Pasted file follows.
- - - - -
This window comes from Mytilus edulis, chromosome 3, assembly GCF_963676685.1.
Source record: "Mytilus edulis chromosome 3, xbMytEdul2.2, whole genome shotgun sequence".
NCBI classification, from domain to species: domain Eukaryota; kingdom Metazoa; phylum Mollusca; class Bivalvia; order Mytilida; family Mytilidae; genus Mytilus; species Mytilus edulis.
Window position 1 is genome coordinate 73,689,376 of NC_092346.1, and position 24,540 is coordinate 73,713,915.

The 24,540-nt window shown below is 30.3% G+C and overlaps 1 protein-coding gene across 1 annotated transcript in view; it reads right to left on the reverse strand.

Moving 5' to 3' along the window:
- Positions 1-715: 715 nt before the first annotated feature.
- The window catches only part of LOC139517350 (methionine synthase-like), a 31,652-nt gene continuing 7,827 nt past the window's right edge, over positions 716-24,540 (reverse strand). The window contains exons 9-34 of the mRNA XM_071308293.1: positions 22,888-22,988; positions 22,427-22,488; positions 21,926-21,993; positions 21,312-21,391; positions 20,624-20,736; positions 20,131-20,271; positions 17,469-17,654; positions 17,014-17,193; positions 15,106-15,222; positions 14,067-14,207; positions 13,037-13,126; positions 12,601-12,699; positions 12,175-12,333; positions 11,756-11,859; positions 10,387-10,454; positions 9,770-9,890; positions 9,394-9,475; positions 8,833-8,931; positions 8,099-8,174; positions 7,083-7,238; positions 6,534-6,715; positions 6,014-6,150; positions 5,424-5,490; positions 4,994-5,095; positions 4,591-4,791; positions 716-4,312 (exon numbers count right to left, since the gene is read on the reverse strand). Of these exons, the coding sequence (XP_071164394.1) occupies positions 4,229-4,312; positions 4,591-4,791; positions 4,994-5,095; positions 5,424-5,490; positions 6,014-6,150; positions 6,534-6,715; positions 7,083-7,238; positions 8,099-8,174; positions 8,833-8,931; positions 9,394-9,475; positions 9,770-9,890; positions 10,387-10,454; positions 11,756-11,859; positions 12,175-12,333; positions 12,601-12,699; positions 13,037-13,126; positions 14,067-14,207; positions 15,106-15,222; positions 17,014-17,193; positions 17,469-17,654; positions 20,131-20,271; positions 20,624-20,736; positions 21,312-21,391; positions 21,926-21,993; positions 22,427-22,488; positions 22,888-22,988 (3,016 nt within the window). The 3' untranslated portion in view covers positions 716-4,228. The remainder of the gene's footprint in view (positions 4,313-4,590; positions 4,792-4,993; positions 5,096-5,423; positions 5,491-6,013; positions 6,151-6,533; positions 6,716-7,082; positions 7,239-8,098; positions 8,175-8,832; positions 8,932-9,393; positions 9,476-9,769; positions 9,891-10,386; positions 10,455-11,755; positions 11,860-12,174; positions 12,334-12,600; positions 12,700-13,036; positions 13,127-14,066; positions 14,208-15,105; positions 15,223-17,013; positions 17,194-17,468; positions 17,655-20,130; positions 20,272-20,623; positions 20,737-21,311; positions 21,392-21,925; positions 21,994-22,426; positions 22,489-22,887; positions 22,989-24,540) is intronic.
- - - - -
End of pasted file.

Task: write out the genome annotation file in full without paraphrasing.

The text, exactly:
This window comes from Mytilus edulis, chromosome 3, assembly GCF_963676685.1.
Source record: "Mytilus edulis chromosome 3, xbMytEdul2.2, whole genome shotgun sequence".
NCBI classification, from domain to species: domain Eukaryota; kingdom Metazoa; phylum Mollusca; class Bivalvia; order Mytilida; family Mytilidae; genus Mytilus; species Mytilus edulis.
Window position 1 is genome coordinate 73,689,376 of NC_092346.1, and position 24,540 is coordinate 73,713,915.

The 24,540-nt window shown below is 30.3% G+C and overlaps 1 protein-coding gene across 1 annotated transcript in view; it reads right to left on the reverse strand.

Moving 5' to 3' along the window:
- Positions 1-715: 715 nt before the first annotated feature.
- The window catches only part of LOC139517350 (methionine synthase-like), a 31,652-nt gene continuing 7,827 nt past the window's right edge, over positions 716-24,540 (reverse strand). The window contains exons 9-34 of the mRNA XM_071308293.1: positions 22,888-22,988; positions 22,427-22,488; positions 21,926-21,993; positions 21,312-21,391; positions 20,624-20,736; positions 20,131-20,271; positions 17,469-17,654; positions 17,014-17,193; positions 15,106-15,222; positions 14,067-14,207; positions 13,037-13,126; positions 12,601-12,699; positions 12,175-12,333; positions 11,756-11,859; positions 10,387-10,454; positions 9,770-9,890; positions 9,394-9,475; positions 8,833-8,931; positions 8,099-8,174; positions 7,083-7,238; positions 6,534-6,715; positions 6,014-6,150; positions 5,424-5,490; positions 4,994-5,095; positions 4,591-4,791; positions 716-4,312 (exon numbers count right to left, since the gene is read on the reverse strand). Of these exons, the coding sequence (XP_071164394.1) occupies positions 4,229-4,312; positions 4,591-4,791; positions 4,994-5,095; positions 5,424-5,490; positions 6,014-6,150; positions 6,534-6,715; positions 7,083-7,238; positions 8,099-8,174; positions 8,833-8,931; positions 9,394-9,475; positions 9,770-9,890; positions 10,387-10,454; positions 11,756-11,859; positions 12,175-12,333; positions 12,601-12,699; positions 13,037-13,126; positions 14,067-14,207; positions 15,106-15,222; positions 17,014-17,193; positions 17,469-17,654; positions 20,131-20,271; positions 20,624-20,736; positions 21,312-21,391; positions 21,926-21,993; positions 22,427-22,488; positions 22,888-22,988 (3,016 nt within the window). The 3' untranslated portion in view covers positions 716-4,228. The remainder of the gene's footprint in view (positions 4,313-4,590; positions 4,792-4,993; positions 5,096-5,423; positions 5,491-6,013; positions 6,151-6,533; positions 6,716-7,082; positions 7,239-8,098; positions 8,175-8,832; positions 8,932-9,393; positions 9,476-9,769; positions 9,891-10,386; positions 10,455-11,755; positions 11,860-12,174; positions 12,334-12,600; positions 12,700-13,036; positions 13,127-14,066; positions 14,208-15,105; positions 15,223-17,013; positions 17,194-17,468; positions 17,655-20,130; positions 20,272-20,623; positions 20,737-21,311; positions 21,392-21,925; positions 21,994-22,426; positions 22,489-22,887; positions 22,989-24,540) is intronic.